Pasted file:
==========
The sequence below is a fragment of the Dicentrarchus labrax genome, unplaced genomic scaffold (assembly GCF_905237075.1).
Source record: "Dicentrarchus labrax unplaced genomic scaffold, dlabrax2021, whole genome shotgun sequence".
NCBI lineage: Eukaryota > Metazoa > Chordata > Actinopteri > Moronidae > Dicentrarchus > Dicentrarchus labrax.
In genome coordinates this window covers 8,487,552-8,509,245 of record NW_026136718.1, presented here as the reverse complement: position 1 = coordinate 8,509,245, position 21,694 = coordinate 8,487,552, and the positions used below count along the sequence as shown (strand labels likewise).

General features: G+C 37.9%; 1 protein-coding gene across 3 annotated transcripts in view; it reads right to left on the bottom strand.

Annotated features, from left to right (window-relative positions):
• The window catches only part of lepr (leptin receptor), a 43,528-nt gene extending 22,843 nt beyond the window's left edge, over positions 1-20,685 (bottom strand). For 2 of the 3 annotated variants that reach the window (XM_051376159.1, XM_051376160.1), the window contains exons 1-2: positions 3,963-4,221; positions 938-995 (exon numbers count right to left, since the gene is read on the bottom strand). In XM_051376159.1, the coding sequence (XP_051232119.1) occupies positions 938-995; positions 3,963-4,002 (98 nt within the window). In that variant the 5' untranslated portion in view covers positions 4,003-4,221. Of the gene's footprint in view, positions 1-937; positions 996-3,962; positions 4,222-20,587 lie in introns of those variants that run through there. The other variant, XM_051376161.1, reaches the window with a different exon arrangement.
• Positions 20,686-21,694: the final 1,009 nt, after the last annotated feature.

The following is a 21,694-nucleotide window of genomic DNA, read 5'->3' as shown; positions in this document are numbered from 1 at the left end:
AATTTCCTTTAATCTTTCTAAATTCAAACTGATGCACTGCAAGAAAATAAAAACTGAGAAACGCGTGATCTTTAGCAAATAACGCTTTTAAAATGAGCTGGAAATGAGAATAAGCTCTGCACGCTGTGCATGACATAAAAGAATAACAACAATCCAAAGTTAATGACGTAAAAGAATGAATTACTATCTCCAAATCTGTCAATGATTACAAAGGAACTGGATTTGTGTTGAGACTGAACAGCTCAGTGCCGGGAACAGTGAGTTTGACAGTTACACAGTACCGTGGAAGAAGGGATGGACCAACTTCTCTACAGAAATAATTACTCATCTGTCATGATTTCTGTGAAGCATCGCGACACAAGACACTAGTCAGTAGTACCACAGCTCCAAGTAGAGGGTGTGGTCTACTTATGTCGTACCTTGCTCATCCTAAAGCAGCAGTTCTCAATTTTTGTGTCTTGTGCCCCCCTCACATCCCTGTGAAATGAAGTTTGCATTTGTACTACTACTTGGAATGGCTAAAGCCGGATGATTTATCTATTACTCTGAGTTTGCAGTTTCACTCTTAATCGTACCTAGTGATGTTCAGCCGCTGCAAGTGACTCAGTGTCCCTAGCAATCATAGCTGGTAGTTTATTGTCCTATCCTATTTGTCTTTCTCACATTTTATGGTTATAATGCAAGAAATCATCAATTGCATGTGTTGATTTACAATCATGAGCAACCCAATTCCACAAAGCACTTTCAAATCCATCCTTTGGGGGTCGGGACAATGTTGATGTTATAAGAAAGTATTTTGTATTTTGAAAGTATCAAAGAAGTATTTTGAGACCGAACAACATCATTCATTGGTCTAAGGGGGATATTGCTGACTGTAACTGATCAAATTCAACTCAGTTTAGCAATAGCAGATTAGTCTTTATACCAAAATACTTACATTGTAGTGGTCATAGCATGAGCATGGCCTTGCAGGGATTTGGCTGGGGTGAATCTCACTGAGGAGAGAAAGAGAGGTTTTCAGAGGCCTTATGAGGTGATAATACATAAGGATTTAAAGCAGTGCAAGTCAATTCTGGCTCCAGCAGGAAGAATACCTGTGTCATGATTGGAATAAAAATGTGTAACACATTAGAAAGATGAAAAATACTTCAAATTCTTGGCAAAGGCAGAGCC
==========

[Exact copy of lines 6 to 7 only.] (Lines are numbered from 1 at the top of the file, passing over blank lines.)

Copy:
Annotated features, from left to right (window-relative positions):
• The window catches only part of lepr (leptin receptor), a 43,528-nt gene extending 22,843 nt beyond the window's left edge, over positions 1-20,685 (bottom strand). For 2 of the 3 annotated variants that reach the window (XM_051376159.1, XM_051376160.1), the window contains exons 1-2: positions 3,963-4,221; positions 938-995 (exon numbers count right to left, since the gene is read on the bottom strand). In XM_051376159.1, the coding sequence (XP_051232119.1) occupies positions 938-995; positions 3,963-4,002 (98 nt within the window). In that variant the 5' untranslated portion in view covers positions 4,003-4,221. Of the gene's footprint in view, positions 1-937; positions 996-3,962; positions 4,222-20,587 lie in introns of those variants that run through there. The other variant, XM_051376161.1, reaches the window with a different exon arrangement.